3) Pick the right team

Once our in-house doctors have the essential facts, we can contact any medics or authorities involved in the case and put a repatriation plan into motion. We can provide specialist psychiatric doctors or nurses for the journey. We’ll also run you through the transport options. It may be possible to use a regular flight with a medical escort – or two if necessary, so one is always on-call during long journeys. For more serious cases, or ones that involve other conditions or injuries, we may suggest an air or road ambulance.. We can also bring you along with us if it would be helpful for the patient.

4) Reach out to your patient

The repatriation team will make contact with your patient as soon as possible. They’re trained to get alongside them and put them at ease, which is especially important if your patient says they don’t want to come home (a common scenario). On arrival, our medics can spend hours – sometimes even days – with a patient to help them feel familiar and reassured about the team before we start the transport.

5) Solve other challenges

Psychiatric repatriations often involve accompanying problems. For instance, patients have often lost their ID and personal belongings by the time we reach them. We’ll make sure they get proper clothing, food and emergency travel documents if they need them. We can speak to the foreign embassy if necessary, and arrange translators if there are language barriers..

6) Create the right environment

There’s a lot we can do to make your patient’s journey home as smooth as possible. Much of this comes down to keeping their travelling environment calm, which is important for psychiatric repatriations. Here are some examples of how we do that:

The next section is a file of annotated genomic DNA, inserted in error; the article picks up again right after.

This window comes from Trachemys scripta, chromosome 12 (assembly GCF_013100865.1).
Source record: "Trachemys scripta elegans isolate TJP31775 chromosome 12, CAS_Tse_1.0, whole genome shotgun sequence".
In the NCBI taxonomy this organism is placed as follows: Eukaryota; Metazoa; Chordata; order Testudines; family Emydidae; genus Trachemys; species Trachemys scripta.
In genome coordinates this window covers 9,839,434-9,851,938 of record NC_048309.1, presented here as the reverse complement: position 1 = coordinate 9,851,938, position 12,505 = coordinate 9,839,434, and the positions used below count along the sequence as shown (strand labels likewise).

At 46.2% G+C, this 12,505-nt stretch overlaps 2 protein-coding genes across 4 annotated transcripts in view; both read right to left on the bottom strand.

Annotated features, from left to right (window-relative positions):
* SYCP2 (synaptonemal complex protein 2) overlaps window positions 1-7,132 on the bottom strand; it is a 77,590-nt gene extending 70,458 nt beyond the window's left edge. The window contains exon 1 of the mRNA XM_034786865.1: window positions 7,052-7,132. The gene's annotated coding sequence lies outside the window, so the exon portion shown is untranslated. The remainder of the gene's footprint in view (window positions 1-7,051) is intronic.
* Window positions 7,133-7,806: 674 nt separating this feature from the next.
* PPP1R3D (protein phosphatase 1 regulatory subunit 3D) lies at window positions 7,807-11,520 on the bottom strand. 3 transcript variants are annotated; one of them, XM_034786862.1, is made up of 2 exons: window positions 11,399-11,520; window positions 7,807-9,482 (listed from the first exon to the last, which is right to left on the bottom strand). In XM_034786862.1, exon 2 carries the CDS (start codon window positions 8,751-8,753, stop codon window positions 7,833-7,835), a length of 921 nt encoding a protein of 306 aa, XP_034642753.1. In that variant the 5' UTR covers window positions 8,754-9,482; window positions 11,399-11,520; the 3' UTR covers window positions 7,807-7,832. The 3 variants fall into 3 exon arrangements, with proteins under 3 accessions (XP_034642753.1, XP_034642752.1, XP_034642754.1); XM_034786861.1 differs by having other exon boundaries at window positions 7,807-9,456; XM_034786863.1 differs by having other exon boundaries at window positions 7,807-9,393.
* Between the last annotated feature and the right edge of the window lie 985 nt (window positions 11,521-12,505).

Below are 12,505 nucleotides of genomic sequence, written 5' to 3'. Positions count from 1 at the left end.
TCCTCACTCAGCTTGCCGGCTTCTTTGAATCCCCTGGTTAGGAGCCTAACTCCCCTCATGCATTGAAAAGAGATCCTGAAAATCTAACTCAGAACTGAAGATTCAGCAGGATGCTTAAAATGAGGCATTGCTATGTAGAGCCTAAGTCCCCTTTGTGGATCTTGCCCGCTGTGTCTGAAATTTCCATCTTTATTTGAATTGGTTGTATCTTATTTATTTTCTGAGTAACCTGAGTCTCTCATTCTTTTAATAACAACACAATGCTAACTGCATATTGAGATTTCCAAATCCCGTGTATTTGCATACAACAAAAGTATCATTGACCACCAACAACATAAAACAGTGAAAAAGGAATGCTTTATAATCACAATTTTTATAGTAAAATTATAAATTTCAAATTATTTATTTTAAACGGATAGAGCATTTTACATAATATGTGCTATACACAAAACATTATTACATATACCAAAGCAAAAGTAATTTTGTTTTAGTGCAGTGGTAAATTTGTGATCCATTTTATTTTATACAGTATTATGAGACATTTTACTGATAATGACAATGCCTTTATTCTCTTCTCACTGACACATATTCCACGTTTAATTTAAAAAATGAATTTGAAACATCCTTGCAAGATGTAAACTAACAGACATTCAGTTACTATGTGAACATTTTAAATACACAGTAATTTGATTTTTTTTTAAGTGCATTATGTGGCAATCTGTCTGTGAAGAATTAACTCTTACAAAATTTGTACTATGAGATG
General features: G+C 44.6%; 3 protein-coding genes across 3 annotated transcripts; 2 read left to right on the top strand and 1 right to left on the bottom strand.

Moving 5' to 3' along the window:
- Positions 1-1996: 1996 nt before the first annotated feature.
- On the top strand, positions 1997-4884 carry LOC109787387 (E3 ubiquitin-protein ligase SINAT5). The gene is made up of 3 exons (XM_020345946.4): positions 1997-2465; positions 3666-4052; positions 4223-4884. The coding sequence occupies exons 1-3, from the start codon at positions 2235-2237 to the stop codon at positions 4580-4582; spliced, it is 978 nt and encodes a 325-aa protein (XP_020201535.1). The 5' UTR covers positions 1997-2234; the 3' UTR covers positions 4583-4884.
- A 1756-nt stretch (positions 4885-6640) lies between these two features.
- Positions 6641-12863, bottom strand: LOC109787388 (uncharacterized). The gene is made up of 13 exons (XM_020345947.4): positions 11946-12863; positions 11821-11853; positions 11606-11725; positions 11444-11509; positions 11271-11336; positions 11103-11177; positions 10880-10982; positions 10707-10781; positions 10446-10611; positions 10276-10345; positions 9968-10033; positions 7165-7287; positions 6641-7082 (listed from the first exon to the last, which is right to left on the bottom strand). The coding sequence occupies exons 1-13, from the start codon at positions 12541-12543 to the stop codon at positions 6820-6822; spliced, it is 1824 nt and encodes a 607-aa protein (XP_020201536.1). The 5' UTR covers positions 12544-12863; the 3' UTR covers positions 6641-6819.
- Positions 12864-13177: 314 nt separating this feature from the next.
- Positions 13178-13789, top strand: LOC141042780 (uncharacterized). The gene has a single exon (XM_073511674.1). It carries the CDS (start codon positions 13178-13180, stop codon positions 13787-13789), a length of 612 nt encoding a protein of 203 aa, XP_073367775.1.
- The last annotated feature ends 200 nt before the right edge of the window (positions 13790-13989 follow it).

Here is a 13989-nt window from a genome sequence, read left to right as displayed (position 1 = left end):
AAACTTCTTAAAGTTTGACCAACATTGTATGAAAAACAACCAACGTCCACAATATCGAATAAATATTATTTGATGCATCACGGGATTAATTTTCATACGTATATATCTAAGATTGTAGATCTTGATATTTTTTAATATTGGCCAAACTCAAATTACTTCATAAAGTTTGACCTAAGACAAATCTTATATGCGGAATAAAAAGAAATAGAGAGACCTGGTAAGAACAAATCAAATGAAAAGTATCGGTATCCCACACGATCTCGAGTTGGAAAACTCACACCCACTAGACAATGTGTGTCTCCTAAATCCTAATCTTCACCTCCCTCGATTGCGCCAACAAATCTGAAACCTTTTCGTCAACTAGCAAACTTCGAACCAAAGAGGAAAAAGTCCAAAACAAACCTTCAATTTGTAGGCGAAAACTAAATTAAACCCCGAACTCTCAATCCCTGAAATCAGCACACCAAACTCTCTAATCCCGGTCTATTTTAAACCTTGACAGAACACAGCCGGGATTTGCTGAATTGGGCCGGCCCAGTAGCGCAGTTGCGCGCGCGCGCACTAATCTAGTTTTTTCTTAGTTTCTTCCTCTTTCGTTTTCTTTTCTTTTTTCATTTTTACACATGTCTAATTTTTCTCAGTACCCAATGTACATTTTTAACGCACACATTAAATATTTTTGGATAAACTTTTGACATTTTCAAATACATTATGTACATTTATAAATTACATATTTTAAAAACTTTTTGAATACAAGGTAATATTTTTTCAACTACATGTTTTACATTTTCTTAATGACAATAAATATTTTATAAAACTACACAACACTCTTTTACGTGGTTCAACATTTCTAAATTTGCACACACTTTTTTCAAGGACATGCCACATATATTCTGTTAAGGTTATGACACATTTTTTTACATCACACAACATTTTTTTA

Lounge access – to avoid unhelpful airport crowds

Priority boarding – to avoid unnecessary queues

Cabin room – creating a curtained area to make the space quiet and relaxing

Flight bed – creating a bed space within the business class seats, where possible

Sedatives – to help your patient if they’re feeling very agitated, or are anxious about flying

Private transports – by road ambulance or private jet, if you prefer to avoid commercial flights

Repatriating a loved one in distress is one of the most challenging situations any family member can face. But with the right preparation and support, we can make sure they get back home quickly and safely for ongoing care and treatment.

Contact us

If you’re searching for a medical transport company to help your child or loved one get home safely from abroad, please drop our team a line today. They’ll be very happy to talk through the potential options and explain how everything works. Head to our Contact page for the details. You can also get a free, no-obligation cost estimate for your repatriation with our online pricing calculator.

Please note that EMS Air Ambulance & Medical Repatriation is not responsible for the content of external websites.